[0076] 13) After the 5 minutes of extended drying, take the flask off the hot plate and cool under nitrogen for 12 minutes.

[0077] It is recommended that the nitrogen tubing be fitted with a manifold so a sample can be drying on the hot plate under nitrogen while a previously dried sample can be cooling under another stream of nitrogen. This allows one sample to be cooling while another sample is started in the drying sequence.

[0078] Experience has shown that the following are optimum drying times.

[0079] Evaporating solvent: ˜7 min

[0080] Continue heating to evaporate any residual solvent: ˜5 min

[0081] Cool under stream of nitrogen gas: ˜12 min

[0082] Total drying time: ˜24 minutes

[0083] A small timer with a beeper alarm is an excellent way to keep track of the approximate drying times.

[0084] 14) After the flask has been cooled, place back in the dessicator near the balance to equilibrate for at least 30 minutes.

[0085] For convenience, it is recommended to start the 30 minute timer on this last equilibration step after the last cooled sample is put in the dessicator.

[0086] After the 30 minutes of equilibration time is elapsed for this last sample, all of the samples in the dessicator can be weighed at once, since they all have equilibrated at least 30 minutes.

[0087] 15) Total time for complete analysis of one sample (elution through drying): ˜54 min

[0088] Determination of Polar Components

[0089] 1) Weight of sample in 5 ml aliquot=[A] Weight of residue=[B] 2[A]-[B][A]×100%=% Polarembedded image

[0090] Disposal of Used Sep-Paks®

[0091] 1) After use, place the used Sep-Paks® upright in a large beaker in the fume hood to allow residual solvent to evaporate prior to disposal. By reducing silica gel consumption and solvent usage by a factor of 5 compared to IUPAC method #2.507, the burden of lab waste disposal is reduced.

[0092] 2) Allow the Sep-Paks® to sit overnight and dispose of in waste can the next morning. No special disposal procedures are necessary.

[0093] Storage of Sep-Paks®

[0094] 1) Once a package of Sep-Paks® is opened, the package should have excess air squeezed out. Fold over the open end 2 or 3 times and seal with tape or staple. Store the sealed Sep-Pak® package in a desiccator.

[0095] Establishing a Control Range

[0096] 1) Use a fresh oil and run 10 samples over 3 days. Average these 10 values and use the average as the actual control value. The daily control value should be within ±10% of the average. Run the daily control in duplicate and use the average to compare to the control value. If the average value of the duplicate set is not within this range, the entire run is in question and should be rerun. When three or more control samples are outside the ±10% limit, obtain a fresh reference sample and determine a new control value as described above. Always store the control sample sealed under nitrogen and in the refrigerator after use.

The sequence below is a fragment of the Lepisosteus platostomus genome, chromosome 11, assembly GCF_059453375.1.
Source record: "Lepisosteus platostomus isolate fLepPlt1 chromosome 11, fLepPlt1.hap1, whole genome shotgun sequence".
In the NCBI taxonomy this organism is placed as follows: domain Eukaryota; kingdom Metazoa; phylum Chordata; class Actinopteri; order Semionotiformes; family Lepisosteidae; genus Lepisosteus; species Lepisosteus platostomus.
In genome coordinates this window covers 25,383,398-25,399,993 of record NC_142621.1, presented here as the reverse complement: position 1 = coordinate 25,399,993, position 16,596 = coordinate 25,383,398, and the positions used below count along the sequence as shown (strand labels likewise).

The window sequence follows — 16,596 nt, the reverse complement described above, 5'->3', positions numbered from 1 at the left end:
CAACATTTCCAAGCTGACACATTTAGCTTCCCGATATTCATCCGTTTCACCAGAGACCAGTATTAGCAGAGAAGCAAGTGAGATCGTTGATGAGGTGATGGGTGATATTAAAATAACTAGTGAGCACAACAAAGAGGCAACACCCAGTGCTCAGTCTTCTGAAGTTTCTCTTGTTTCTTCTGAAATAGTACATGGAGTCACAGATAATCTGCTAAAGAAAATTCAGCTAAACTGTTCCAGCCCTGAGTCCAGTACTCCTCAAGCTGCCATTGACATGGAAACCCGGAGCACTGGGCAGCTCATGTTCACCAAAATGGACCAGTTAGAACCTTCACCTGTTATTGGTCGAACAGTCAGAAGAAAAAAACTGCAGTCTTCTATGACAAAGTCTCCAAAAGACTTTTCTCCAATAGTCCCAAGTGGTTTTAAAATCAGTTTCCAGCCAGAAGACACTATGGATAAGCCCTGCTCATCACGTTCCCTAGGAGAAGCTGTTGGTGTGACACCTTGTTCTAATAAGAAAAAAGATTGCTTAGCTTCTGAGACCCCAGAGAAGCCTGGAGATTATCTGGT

[0097] Store the control sample in 4 oz glass amber sample bottles with polyvinyl caps. Flush the headspace of the bottle with nitrogen and cap tightly before refrigerating. Remember to microwave and equilibrate before weighing.

[0098] It is recommended to split up the fresh oil into 4 oz bottles and use one bottle at a time. Meanwhile, the rest of the 4 oz bottles are kept refrigerated and sealed under nitrogen.

[0099] Accuracy of Analysis

[0100] 1) For most samples, the expected maximum Standard Deviation of the analysis is ˜0.42 (±0.6).

[0101] Cleaning the Glassware

[0102] Rinse the Erlenmeyer flasks with petroleum ether, and empty into an appropriately labeled waste container. Let the flasks dry in the fume hood (or for quicker drying, dry with nitrogen), then wash with Alconox® or similar lab glassware detergent. Thoroughly rinse with deionized water, and place in drying oven.

[0103] Rinse the glass adapters and cartridge extensions with petroleum ether, dry, and store.

[0104] Empty the used dilutions into an appropriately labeled waste container. Rinse the volumetric flasks thoroughly with petroleum ether. Absolutely no oil residue should remain in the flasks. Rinse each polyethylene stopper, too. After rinsing, flush the flasks with nitrogen to dry, and cap.

[0105] References:

[0106] “Determination of Polar Compounds in Frying Fats,” International Union of Pure and Applied Chemistry, Standard Methods for the Analysis of Oils, Fats and Derivitives, 6th Edition, #2.507, Comission on Oils, Fats and Derivitives (1981)

[0107] “Waters Sep-Pak® Cartridges Care and Use Manual.” PNO11188 Revision 6 (August 1993)

[0108] Having now fully described the present invention in some detail by way of illustration and example, for purposes of clarity of understanding, it will be obvious to one of ordinary skill in the art that the same can be practiced by modifying or changing the invention with a wide and equivalent range of conditions, formulations and other parameters thereof, and that such modifications are intended to be encompassed within the scope of the appended claims.

[0109] All publications, patents and patent applications mentioned in this specification are indicative of the level of skill in the art to which this invention pertains, and are herein incorporated by reference to the same extent as if each individual publication, patent or patent application was specifically and individually indicated to be incorporated herein by reference.